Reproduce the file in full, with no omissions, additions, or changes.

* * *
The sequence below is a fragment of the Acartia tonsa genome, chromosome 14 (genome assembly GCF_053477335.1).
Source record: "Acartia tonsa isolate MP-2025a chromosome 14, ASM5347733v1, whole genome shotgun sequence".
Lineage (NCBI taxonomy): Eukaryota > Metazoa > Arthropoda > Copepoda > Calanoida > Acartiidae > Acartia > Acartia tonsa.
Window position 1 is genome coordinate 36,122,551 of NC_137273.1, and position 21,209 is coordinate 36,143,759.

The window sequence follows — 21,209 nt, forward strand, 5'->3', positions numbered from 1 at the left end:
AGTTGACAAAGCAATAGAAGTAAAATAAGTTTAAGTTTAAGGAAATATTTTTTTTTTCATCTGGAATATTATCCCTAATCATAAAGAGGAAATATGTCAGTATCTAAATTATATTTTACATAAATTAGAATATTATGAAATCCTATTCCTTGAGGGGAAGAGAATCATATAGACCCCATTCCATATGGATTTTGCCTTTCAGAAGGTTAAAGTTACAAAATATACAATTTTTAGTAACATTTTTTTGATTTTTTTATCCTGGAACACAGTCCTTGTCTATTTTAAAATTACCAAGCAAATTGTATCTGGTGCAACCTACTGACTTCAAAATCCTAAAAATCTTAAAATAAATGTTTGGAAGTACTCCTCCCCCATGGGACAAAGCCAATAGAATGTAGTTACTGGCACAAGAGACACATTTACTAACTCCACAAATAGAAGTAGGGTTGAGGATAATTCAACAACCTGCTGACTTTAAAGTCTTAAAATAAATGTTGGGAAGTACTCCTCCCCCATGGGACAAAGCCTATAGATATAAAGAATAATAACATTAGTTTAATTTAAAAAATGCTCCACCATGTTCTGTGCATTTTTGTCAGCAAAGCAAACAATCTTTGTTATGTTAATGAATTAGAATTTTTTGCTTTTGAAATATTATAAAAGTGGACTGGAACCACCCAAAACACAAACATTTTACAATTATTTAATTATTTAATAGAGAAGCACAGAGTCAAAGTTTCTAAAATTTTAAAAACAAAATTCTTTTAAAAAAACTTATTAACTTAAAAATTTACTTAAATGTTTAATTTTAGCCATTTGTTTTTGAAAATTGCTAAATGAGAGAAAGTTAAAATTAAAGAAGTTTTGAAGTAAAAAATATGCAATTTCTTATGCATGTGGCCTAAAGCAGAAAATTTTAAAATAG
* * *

The sequence below is a fragment of the Acartia tonsa genome, chromosome 14 (genome assembly GCF_053477335.1).
Source record: "Acartia tonsa isolate MP-2025a chromosome 14, ASM5347733v1, whole genome shotgun sequence".
Lineage (NCBI taxonomy): Eukaryota > Metazoa > Arthropoda > Copepoda > Calanoida > Acartiidae > Acartia > Acartia tonsa.
Window position 1 is genome coordinate 36,122,551 of NC_137273.1, and position 21,209 is coordinate 36,143,759.

The window sequence follows — 21,209 nt, forward strand, 5'->3', positions numbered from 1 at the left end:
AGTTGACAAAGCAATAGAAGTAAAATAAGTTTAAGTTTAAGGAAATATTTTTTTTTTCATCTGGAATATTATCCCTAATCATAAAGAGGAAATATGTCAGTATCTAAATTATATTTTACATAAATTAGAATATTATGAAATCCTATTCCTTGAGGGGAAGAGAATCATATAGACCCCATTCCATATGGATTTTGCCTTTCAGAAGGTTAAAGTTACAAAATATACAATTTTTAGTAACATTTTTTTGATTTTTTTATCCTGGAACACAGTCCTTGTCTATTTTAAAATTACCAAGCAAATTGTATCTGGTGCAACCTACTGACTTCAAAATCCTAAAAATCTTAAAATAAATGTTTGGAAGTACTCCTCCCCCATGGGACAAAGCCAATAGAATGTAGTTACTGGCACAAGAGACACATTTACTAACTCCACAAATAGAAGTAGGGTTGAGGATAATTCAACAACCTGCTGACTTTAAAGTCTTAAAATAAATGTTGGGAAGTACTCCTCCCCCATGGGACAAAGCCTATAGATATAAAGAATAATAACATTAGTTTAATTTAAAAAATGCTCCACCATGTTCTGTGCATTTTTGTCAGCAAAGCAAACAATCTTTGTTATGTTAATGAATTAGAATTTTTTGCTTTTGAAATATTATAAAAGTGGACTGGAACCACCCAAAACACAAACATTTTACAATTATTTAATTATTTAATAGAGAAGCACAGAGTCAAAGTTTCTAAAATTTTAAAAACAAAATTCTTTTAAAAAAACTTATTAACTTAAAAATTTACTTAAATGTTTAATTTTAGCCATTTGTTTTTGAAAATTGCTAAATGAGAGAAAGTTAAAATTAAAGAAGTTTTGAAGTAAAAAATATGCAATTTCTTATGCATGTGGCCTAAAGCAGAAAATTTTAAAATAG